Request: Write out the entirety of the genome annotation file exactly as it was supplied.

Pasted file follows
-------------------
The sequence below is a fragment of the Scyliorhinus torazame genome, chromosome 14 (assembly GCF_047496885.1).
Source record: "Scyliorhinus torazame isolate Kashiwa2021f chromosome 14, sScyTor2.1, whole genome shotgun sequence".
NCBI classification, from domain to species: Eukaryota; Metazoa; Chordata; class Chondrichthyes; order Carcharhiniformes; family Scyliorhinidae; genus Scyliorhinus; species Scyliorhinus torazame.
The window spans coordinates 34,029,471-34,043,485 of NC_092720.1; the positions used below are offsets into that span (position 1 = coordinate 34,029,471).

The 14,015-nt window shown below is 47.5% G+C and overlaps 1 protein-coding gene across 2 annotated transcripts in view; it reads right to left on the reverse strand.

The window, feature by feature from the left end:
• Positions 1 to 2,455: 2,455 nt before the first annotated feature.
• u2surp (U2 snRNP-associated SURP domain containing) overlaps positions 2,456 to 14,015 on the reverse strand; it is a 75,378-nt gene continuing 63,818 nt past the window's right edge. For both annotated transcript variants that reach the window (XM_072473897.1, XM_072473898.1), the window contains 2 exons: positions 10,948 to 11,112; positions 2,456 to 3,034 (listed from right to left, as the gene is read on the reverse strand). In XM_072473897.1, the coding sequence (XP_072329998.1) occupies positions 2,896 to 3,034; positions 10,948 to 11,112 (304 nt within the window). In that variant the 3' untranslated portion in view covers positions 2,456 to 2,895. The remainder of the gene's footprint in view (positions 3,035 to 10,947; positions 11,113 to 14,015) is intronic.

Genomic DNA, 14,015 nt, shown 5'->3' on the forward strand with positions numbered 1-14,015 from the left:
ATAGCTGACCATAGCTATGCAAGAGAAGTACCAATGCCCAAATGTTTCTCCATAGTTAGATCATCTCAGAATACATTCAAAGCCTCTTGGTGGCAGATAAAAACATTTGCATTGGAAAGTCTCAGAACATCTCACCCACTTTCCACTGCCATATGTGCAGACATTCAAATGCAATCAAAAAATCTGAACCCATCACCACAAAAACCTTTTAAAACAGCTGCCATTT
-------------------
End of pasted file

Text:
The sequence below is a fragment of the Scyliorhinus torazame genome, chromosome 14 (assembly GCF_047496885.1).
Source record: "Scyliorhinus torazame isolate Kashiwa2021f chromosome 14, sScyTor2.1, whole genome shotgun sequence".
NCBI classification, from domain to species: Eukaryota; Metazoa; Chordata; class Chondrichthyes; order Carcharhiniformes; family Scyliorhinidae; genus Scyliorhinus; species Scyliorhinus torazame.
The window spans coordinates 34,029,471-34,043,485 of NC_092720.1; the positions used below are offsets into that span (position 1 = coordinate 34,029,471).

The 14,015-nt window shown below is 47.5% G+C and overlaps 1 protein-coding gene across 2 annotated transcripts in view; it reads right to left on the reverse strand.

The window, feature by feature from the left end:
• Positions 1 to 2,455: 2,455 nt before the first annotated feature.
• u2surp (U2 snRNP-associated SURP domain containing) overlaps positions 2,456 to 14,015 on the reverse strand; it is a 75,378-nt gene continuing 63,818 nt past the window's right edge. For both annotated transcript variants that reach the window (XM_072473897.1, XM_072473898.1), the window contains 2 exons: positions 10,948 to 11,112; positions 2,456 to 3,034 (listed from right to left, as the gene is read on the reverse strand). In XM_072473897.1, the coding sequence (XP_072329998.1) occupies positions 2,896 to 3,034; positions 10,948 to 11,112 (304 nt within the window). In that variant the 3' untranslated portion in view covers positions 2,456 to 2,895. The remainder of the gene's footprint in view (positions 3,035 to 10,947; positions 11,113 to 14,015) is intronic.

Genomic DNA, 14,015 nt, shown 5'->3' on the forward strand with positions numbered 1-14,015 from the left:
ATAGCTGACCATAGCTATGCAAGAGAAGTACCAATGCCCAAATGTTTCTCCATAGTTAGATCATCTCAGAATACATTCAAAGCCTCTTGGTGGCAGATAAAAACATTTGCATTGGAAAGTCTCAGAACATCTCACCCACTTTCCACTGCCATATGTGCAGACATTCAAATGCAATCAAAAAATCTGAACCCATCACCACAAAAACCTTTTAAAACAGCTGCCATTT